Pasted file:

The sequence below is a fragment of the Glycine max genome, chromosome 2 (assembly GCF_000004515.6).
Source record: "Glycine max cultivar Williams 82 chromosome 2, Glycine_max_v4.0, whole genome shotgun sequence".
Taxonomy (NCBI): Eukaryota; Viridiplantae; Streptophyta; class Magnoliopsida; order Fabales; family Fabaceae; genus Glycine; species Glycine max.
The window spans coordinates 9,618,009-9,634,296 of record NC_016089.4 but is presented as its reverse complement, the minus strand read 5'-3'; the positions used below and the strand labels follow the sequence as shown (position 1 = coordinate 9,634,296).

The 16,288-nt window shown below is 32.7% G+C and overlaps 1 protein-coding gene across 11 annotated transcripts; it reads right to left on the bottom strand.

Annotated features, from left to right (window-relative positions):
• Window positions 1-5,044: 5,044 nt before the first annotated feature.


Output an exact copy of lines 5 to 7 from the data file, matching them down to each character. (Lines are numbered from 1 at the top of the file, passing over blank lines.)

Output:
The 16,288-nt window shown below is 32.7% G+C and overlaps 1 protein-coding gene across 11 annotated transcripts; it reads right to left on the bottom strand.

Annotated features, from left to right (window-relative positions):
• Window positions 1-5,044: 5,044 nt before the first annotated feature.